Making Time: Toward a Historical Materialist Fashion
This thesis analyzes the social significance of the abstract phenomenon of fashion, with reference to sartorial examples from the Fashion industry, using Walter Benjamin's writing on surrealism and fashion as a theoretical model. Examples primarily come from "deconstructive" designers including Martin Margiela and Rei Kawakubo, and post-deconstruction designers such as Jun Takahashi and everyday wearers who make or remake their own garments at home. Benjamin's arguments are presented in terms of his wider political project, demonstrating the continued relevance of his thought in understanding contemporary aesthetic, commercial and material practices. In addition, the thesis refers Georg Simmel and Ernst Bloch, as well as historian Pierre Nora, in order to define the relations between past and present, making and wearing, and production and consumption in "deconstructive" garments. The thesis accompanies an exhibition of clothing, texts and images entitled "Made with Love: Fashion, Craft, and Other Beautiful Illusions," which was held from May 21st to 27th, 2005 in an empty retail space in Ithaca, New York. Mounting the show and collecting feedback from it formed the concepts in the thesis, while the writing underpinned the ideas in the show. The simultaneous exploration both in writing and fashion gives the rhetorical argument immediate practical relevance, while providing the practice with a theoretical armature, already far more composed than is usual in fashion design. The interdisciplinary nature of this study links and expands the theoretical study of material culture and the practice of idea-led design.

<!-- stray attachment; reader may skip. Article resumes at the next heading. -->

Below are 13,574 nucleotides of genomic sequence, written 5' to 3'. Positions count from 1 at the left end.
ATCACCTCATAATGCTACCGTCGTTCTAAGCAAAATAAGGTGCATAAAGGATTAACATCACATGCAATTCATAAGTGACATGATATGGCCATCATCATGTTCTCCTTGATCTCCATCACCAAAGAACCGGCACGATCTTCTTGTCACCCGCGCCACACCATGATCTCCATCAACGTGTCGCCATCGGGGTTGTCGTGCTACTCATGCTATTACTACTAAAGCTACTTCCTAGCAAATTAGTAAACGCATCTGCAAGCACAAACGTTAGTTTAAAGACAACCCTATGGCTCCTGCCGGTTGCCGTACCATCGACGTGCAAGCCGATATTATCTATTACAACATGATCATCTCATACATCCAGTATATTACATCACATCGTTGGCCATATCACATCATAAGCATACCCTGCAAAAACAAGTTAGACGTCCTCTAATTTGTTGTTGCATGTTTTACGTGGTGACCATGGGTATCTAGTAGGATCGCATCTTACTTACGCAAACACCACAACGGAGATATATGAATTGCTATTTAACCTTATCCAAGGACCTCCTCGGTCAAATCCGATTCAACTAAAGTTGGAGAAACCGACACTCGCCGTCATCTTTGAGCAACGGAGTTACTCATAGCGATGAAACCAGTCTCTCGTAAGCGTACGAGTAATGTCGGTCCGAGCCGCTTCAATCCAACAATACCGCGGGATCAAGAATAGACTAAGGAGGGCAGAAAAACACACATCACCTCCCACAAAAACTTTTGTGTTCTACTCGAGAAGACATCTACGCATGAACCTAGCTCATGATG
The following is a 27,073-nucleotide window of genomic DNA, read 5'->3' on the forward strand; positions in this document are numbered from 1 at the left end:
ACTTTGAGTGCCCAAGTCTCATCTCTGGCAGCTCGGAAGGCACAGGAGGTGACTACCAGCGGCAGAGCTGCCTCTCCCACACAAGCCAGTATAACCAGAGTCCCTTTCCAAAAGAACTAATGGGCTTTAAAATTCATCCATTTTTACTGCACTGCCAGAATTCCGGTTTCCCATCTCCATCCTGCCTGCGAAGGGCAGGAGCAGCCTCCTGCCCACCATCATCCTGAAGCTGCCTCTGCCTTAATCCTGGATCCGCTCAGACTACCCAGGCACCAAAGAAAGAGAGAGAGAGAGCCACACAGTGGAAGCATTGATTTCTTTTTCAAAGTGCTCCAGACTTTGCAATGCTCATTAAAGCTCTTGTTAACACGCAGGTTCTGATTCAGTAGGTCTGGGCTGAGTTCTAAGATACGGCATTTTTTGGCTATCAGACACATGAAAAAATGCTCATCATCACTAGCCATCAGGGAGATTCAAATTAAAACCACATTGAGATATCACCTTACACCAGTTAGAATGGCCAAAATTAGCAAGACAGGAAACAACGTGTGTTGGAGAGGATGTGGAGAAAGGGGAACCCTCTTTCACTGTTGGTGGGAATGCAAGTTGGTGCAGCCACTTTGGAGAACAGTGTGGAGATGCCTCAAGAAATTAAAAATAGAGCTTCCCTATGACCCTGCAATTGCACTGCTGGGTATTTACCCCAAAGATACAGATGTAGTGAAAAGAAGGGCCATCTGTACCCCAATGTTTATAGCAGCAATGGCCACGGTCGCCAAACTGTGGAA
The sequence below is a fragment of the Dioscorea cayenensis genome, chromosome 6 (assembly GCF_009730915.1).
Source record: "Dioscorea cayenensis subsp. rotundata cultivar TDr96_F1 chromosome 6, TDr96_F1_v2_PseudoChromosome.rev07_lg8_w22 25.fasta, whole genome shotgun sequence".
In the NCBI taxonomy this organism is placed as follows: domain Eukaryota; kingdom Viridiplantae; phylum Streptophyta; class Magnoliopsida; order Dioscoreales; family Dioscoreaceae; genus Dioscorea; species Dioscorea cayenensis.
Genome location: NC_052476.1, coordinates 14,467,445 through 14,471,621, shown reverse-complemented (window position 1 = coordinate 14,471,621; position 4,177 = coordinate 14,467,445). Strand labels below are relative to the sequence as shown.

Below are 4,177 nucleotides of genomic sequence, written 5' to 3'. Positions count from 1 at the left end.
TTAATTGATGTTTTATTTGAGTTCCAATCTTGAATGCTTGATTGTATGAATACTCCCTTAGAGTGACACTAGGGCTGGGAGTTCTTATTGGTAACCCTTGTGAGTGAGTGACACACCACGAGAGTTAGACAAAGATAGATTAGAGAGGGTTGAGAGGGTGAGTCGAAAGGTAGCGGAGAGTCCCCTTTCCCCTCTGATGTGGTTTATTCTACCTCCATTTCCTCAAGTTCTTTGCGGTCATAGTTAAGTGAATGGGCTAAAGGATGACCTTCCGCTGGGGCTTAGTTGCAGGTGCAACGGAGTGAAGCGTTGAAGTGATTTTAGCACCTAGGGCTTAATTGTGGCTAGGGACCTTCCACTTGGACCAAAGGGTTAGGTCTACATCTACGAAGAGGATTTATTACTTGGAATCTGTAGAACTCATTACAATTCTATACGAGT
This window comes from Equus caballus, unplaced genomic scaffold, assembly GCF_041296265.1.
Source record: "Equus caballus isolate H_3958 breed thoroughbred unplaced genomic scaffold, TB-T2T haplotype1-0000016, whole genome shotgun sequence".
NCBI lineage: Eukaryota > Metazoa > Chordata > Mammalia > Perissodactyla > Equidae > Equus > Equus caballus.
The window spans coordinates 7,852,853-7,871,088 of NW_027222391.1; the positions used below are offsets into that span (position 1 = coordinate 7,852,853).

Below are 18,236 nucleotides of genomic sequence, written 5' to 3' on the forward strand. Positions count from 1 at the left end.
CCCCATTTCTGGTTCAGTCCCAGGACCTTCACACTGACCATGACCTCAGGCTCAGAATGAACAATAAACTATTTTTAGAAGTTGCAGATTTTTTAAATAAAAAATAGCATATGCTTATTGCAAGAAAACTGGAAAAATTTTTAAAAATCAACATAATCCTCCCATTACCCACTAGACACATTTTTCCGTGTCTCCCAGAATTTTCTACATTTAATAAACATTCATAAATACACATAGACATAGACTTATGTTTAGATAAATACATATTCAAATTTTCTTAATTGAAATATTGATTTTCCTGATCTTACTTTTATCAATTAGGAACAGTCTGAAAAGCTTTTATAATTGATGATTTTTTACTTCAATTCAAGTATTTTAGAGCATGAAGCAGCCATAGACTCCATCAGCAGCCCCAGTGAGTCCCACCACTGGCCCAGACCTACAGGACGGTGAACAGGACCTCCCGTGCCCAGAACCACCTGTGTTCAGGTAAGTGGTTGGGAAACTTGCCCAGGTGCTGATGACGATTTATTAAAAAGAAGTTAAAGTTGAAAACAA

The College of Human Ecology Graduate Student Research Awards Fund
fashion; Walter Benjamin; Martin Margiela; Rei Kawakubo; deconstruction; craft
dissertation or thesis